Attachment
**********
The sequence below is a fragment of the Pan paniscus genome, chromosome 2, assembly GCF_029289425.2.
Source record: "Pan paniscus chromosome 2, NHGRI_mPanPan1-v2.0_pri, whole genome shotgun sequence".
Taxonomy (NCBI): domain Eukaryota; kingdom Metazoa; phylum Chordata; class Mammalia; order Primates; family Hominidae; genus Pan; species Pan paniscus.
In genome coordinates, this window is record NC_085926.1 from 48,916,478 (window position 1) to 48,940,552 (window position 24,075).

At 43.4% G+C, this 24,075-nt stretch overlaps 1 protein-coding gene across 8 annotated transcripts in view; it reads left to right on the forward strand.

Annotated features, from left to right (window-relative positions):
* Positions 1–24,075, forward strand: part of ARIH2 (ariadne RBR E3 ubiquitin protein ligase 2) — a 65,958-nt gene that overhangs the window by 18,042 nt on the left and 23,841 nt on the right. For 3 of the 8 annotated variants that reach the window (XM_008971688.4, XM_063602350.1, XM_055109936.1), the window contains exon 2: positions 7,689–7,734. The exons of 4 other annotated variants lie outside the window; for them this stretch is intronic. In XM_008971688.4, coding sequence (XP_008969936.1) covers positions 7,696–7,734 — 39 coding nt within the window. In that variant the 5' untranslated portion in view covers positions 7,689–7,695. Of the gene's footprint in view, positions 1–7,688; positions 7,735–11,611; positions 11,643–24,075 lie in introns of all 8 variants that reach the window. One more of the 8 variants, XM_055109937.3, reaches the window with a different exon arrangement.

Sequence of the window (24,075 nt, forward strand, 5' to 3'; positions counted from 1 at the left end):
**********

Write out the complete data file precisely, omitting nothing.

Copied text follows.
The sequence below is a fragment of the Pan paniscus genome, chromosome 2, assembly GCF_029289425.2.
Source record: "Pan paniscus chromosome 2, NHGRI_mPanPan1-v2.0_pri, whole genome shotgun sequence".
Taxonomy (NCBI): domain Eukaryota; kingdom Metazoa; phylum Chordata; class Mammalia; order Primates; family Hominidae; genus Pan; species Pan paniscus.
In genome coordinates, this window is record NC_085926.1 from 48,916,478 (window position 1) to 48,940,552 (window position 24,075).

At 43.4% G+C, this 24,075-nt stretch overlaps 1 protein-coding gene across 8 annotated transcripts in view; it reads left to right on the forward strand.

Annotated features, from left to right (window-relative positions):
* Positions 1–24,075, forward strand: part of ARIH2 (ariadne RBR E3 ubiquitin protein ligase 2) — a 65,958-nt gene that overhangs the window by 18,042 nt on the left and 23,841 nt on the right. For 3 of the 8 annotated variants that reach the window (XM_008971688.4, XM_063602350.1, XM_055109936.1), the window contains exon 2: positions 7,689–7,734. The exons of 4 other annotated variants lie outside the window; for them this stretch is intronic. In XM_008971688.4, coding sequence (XP_008969936.1) covers positions 7,696–7,734 — 39 coding nt within the window. In that variant the 5' untranslated portion in view covers positions 7,689–7,695. Of the gene's footprint in view, positions 1–7,688; positions 7,735–11,611; positions 11,643–24,075 lie in introns of all 8 variants that reach the window. One more of the 8 variants, XM_055109937.3, reaches the window with a different exon arrangement.

Sequence of the window (24,075 nt, forward strand, 5' to 3'; positions counted from 1 at the left end):